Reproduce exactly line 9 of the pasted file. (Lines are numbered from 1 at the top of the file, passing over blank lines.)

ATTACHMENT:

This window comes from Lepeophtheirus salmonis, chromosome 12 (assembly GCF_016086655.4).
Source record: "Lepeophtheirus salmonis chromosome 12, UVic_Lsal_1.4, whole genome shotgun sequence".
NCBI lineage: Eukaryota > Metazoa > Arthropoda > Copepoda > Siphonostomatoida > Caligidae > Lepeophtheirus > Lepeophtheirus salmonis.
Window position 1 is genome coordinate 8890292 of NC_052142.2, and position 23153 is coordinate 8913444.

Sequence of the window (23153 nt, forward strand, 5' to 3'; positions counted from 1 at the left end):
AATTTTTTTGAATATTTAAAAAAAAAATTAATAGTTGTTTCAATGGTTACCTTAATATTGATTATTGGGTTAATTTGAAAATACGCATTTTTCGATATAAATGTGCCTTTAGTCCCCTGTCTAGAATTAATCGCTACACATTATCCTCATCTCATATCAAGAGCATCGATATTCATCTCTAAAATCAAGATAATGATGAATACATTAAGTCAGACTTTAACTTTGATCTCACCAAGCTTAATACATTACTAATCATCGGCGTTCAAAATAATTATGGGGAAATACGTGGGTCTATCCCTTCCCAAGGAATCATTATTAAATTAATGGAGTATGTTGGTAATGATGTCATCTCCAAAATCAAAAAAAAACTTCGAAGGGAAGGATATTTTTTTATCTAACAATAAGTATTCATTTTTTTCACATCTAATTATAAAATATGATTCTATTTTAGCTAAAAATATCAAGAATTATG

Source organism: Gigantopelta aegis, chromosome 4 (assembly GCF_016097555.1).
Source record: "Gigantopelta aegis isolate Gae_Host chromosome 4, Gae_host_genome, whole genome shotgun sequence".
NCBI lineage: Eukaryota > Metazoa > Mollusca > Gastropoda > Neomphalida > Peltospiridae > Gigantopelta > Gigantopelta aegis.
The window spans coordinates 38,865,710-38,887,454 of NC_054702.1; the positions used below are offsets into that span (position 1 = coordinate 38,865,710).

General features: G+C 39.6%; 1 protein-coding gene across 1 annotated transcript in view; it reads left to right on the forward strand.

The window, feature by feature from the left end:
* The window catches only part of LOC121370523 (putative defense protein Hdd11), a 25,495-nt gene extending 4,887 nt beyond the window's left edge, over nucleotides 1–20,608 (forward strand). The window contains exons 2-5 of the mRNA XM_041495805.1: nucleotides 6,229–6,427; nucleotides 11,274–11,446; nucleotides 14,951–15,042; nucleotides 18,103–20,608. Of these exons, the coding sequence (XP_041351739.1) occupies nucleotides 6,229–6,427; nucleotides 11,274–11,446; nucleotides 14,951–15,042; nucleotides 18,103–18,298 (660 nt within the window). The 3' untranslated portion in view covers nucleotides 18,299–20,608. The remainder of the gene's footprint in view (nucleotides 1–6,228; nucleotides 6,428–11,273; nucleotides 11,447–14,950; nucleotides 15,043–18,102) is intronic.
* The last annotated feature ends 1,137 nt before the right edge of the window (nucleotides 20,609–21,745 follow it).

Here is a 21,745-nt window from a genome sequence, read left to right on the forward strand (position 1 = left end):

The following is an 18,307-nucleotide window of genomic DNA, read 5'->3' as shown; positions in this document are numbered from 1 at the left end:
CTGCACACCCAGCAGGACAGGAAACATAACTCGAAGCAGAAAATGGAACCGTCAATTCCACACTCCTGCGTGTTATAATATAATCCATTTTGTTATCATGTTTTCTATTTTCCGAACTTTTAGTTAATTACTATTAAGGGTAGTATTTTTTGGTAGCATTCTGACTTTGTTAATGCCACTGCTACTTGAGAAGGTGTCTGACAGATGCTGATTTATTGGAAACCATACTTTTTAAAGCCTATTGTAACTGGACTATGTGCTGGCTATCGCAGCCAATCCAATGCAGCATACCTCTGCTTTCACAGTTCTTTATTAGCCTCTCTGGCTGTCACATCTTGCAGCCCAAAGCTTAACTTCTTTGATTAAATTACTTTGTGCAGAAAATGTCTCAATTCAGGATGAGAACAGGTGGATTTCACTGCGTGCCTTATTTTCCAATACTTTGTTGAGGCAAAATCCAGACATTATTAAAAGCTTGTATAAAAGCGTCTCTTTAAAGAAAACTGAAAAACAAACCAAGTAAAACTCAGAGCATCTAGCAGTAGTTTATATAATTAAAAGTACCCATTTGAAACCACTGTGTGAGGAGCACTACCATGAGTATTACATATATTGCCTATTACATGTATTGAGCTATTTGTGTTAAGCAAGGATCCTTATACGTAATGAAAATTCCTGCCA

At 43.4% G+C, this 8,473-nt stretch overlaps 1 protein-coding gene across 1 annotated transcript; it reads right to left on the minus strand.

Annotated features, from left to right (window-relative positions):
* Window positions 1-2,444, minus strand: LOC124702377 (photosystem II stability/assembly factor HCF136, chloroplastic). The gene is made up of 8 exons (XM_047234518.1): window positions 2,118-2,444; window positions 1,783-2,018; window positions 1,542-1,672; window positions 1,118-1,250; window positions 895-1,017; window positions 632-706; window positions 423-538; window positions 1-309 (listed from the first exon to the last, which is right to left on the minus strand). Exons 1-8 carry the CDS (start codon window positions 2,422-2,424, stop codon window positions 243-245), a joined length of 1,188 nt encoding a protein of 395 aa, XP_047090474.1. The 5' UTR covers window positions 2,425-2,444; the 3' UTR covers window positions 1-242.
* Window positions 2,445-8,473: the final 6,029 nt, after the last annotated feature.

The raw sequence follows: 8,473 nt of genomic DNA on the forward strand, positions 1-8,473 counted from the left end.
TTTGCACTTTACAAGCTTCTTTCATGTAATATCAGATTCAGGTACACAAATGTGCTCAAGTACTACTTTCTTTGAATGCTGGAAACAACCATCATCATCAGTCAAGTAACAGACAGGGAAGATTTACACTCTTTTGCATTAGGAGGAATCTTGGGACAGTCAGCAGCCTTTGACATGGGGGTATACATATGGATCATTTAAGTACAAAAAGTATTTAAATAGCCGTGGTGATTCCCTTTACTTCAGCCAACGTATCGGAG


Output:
NCBI lineage: Eukaryota > Metazoa > Mollusca > Gastropoda > Neomphalida > Peltospiridae > Gigantopelta > Gigantopelta aegis.